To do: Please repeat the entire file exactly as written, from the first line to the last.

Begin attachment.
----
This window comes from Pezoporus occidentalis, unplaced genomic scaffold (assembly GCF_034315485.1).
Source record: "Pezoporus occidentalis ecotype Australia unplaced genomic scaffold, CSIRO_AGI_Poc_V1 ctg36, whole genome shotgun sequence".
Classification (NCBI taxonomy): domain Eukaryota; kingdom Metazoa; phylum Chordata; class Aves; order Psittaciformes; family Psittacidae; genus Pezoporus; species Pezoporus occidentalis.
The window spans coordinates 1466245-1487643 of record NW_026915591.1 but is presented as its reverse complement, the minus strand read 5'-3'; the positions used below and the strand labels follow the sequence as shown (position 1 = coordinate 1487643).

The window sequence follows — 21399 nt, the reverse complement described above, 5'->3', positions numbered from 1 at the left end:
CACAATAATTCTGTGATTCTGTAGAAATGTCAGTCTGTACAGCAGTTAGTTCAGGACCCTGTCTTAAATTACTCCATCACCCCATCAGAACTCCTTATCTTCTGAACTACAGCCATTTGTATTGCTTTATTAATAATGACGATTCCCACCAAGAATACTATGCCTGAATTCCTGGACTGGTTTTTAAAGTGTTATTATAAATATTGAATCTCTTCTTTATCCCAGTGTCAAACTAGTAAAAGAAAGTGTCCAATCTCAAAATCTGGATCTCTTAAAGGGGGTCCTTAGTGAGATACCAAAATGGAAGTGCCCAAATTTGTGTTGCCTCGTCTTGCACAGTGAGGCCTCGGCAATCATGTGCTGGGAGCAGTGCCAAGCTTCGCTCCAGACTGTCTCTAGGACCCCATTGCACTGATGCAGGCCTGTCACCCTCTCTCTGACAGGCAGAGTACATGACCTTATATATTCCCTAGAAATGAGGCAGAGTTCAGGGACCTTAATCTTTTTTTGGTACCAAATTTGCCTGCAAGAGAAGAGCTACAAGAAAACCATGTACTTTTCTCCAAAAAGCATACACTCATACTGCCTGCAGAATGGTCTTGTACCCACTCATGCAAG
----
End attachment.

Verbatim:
This window comes from Pezoporus occidentalis, unplaced genomic scaffold (assembly GCF_034315485.1).
Source record: "Pezoporus occidentalis ecotype Australia unplaced genomic scaffold, CSIRO_AGI_Poc_V1 ctg36, whole genome shotgun sequence".
Classification (NCBI taxonomy): domain Eukaryota; kingdom Metazoa; phylum Chordata; class Aves; order Psittaciformes; family Psittacidae; genus Pezoporus; species Pezoporus occidentalis.
The window spans coordinates 1466245-1487643 of record NW_026915591.1 but is presented as its reverse complement, the minus strand read 5'-3'; the positions used below and the strand labels follow the sequence as shown (position 1 = coordinate 1487643).

The window sequence follows — 21399 nt, the reverse complement described above, 5'->3', positions numbered from 1 at the left end:
CACAATAATTCTGTGATTCTGTAGAAATGTCAGTCTGTACAGCAGTTAGTTCAGGACCCTGTCTTAAATTACTCCATCACCCCATCAGAACTCCTTATCTTCTGAACTACAGCCATTTGTATTGCTTTATTAATAATGACGATTCCCACCAAGAATACTATGCCTGAATTCCTGGACTGGTTTTTAAAGTGTTATTATAAATATTGAATCTCTTCTTTATCCCAGTGTCAAACTAGTAAAAGAAAGTGTCCAATCTCAAAATCTGGATCTCTTAAAGGGGGTCCTTAGTGAGATACCAAAATGGAAGTGCCCAAATTTGTGTTGCCTCGTCTTGCACAGTGAGGCCTCGGCAATCATGTGCTGGGAGCAGTGCCAAGCTTCGCTCCAGACTGTCTCTAGGACCCCATTGCACTGATGCAGGCCTGTCACCCTCTCTCTGACAGGCAGAGTACATGACCTTATATATTCCCTAGAAATGAGGCAGAGTTCAGGGACCTTAATCTTTTTTTGGTACCAAATTTGCCTGCAAGAGAAGAGCTACAAGAAAACCATGTACTTTTCTCCAAAAAGCATACACTCATACTGCCTGCAGAATGGTCTTGTACCCACTCATGCAAG